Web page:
How valuable is free stuff? What’s your first reaction when you hear that somebody got something for free? How much free stuff do you have sitting around unused, and how do you feel about that compared to stuff you’ve purchased that you haven’t used? What are you producing that you’re giving away for free, and what’s the value of the free stuff?
A lot of questions, I know, but if you sit with them and take them seriously, you’ll probably notice a lot of inconsistencies in your thinking. The truth of the matter is that understanding “free” isn’t easy as we’d like to think.
I wish I were smart enough to come up with this post on my own, but the reality is that it’s a synthesis of a few different conversations and observations. The main point is that we need to rethink our notions of “free,” especially as it relates to free information, and doing so could benefit us all.
Free…With A Catch
The first conversation is from the SXSW keynote with Chris Andersen and Guy Kawasaki. The salient point that I want to bring out here is the contrast Chris made between 20th Century “free” and 21st Century “free”: 20th Century free wasn’t really free since there was always a catch. “Buy 1 get 1 free!”, “Sign up (and give us your information) and get something free!,” etc. We learned that if something were free, it either was worth what we paid for it or that it was used to get something else from us.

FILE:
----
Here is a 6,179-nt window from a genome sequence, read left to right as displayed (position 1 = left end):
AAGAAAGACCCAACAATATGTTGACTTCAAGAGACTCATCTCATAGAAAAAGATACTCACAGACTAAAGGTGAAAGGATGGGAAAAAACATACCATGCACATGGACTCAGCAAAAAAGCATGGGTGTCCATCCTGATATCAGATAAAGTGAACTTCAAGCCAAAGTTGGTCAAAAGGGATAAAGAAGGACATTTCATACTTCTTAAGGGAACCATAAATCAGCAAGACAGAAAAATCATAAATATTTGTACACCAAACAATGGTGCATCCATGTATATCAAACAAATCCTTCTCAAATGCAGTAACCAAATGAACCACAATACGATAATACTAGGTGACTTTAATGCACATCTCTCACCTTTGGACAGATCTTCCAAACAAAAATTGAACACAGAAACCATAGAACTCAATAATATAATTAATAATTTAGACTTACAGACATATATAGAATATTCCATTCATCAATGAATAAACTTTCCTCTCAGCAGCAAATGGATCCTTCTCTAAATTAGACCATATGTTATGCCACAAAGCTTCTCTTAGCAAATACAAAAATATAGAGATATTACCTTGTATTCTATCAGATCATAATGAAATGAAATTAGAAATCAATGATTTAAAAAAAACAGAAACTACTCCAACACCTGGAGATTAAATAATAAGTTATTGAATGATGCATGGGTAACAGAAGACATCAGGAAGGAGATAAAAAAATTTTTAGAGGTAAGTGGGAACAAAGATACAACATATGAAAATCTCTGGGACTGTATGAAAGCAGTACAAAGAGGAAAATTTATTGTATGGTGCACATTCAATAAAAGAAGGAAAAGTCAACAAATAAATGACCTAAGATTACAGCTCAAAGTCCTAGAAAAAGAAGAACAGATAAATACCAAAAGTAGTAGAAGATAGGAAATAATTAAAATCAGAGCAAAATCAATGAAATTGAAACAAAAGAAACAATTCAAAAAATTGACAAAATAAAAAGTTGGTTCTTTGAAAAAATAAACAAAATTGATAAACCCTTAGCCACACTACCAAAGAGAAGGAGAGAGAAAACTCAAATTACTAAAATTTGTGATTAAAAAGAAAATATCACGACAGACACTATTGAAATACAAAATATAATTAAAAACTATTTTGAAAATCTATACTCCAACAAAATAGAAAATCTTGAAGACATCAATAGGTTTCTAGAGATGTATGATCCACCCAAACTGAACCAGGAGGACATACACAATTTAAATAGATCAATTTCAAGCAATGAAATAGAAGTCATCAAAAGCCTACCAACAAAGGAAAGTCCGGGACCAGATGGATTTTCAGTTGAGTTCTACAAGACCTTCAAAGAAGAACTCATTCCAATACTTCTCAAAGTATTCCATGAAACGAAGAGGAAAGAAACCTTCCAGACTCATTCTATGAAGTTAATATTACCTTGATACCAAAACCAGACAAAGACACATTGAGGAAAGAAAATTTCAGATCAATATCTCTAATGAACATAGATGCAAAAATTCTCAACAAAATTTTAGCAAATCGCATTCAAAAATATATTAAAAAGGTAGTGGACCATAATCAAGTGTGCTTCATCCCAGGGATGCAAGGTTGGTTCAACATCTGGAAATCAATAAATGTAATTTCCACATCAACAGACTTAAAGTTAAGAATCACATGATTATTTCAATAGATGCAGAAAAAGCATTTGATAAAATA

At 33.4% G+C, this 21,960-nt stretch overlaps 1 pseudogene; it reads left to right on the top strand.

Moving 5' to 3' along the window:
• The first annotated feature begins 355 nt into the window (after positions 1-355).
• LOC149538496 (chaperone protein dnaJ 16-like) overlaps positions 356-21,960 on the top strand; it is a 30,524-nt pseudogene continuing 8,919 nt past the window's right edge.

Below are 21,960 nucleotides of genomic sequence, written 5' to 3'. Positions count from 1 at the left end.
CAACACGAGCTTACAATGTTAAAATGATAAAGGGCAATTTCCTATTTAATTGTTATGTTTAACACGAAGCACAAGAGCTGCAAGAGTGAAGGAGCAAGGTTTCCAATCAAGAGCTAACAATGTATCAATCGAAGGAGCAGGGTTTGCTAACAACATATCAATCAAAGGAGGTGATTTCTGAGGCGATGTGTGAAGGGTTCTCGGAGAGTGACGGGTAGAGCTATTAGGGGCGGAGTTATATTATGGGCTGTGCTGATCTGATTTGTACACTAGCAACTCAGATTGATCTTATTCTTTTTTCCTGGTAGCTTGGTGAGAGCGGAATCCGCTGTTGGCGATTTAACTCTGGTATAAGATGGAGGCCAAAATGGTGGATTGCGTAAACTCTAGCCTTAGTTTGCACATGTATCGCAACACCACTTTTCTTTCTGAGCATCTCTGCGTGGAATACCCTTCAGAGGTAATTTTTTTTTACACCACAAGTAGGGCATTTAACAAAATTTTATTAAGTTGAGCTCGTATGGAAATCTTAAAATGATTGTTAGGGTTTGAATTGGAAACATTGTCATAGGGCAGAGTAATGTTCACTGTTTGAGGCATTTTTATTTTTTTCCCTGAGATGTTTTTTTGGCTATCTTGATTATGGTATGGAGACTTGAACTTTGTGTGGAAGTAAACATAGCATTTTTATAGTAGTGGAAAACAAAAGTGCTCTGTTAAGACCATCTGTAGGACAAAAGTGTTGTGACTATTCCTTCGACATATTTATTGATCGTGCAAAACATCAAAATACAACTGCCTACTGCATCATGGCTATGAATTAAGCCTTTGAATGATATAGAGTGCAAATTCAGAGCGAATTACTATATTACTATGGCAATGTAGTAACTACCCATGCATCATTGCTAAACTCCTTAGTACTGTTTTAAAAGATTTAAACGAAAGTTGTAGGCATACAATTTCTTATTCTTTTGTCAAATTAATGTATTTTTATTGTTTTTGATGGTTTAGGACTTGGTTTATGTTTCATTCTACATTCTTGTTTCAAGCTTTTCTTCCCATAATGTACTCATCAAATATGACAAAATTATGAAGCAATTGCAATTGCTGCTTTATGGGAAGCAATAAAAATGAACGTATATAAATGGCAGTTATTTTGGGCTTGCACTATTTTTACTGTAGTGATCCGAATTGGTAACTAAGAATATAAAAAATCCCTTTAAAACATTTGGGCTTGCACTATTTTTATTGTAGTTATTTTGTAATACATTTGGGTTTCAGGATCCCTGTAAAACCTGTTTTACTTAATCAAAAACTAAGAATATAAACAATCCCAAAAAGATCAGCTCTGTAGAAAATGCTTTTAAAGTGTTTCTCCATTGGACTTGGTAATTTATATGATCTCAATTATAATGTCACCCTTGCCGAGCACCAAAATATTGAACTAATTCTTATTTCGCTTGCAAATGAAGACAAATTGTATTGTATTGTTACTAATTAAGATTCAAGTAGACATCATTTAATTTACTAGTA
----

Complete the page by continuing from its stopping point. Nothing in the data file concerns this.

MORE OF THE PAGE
In fairness, that free model was necessitated by the fact that it costed something to make something. But that economic model has changed. We can now offer information and services for costs so low that they’re effectively zero. When the cost to offer and deliver something valuable is effectively zero, there’s no reason why we have to charge, which means there’s no necessary connection between something being freely given away and the value of what’s given away.
In other words, 21st Century “free” can really mean free. Unfortunately, we don’t get how something can be free and valuable because we’re still stuck thinking in terms of 20th Century “free.”
YAY For Free! Can I Please Have Some Food Now?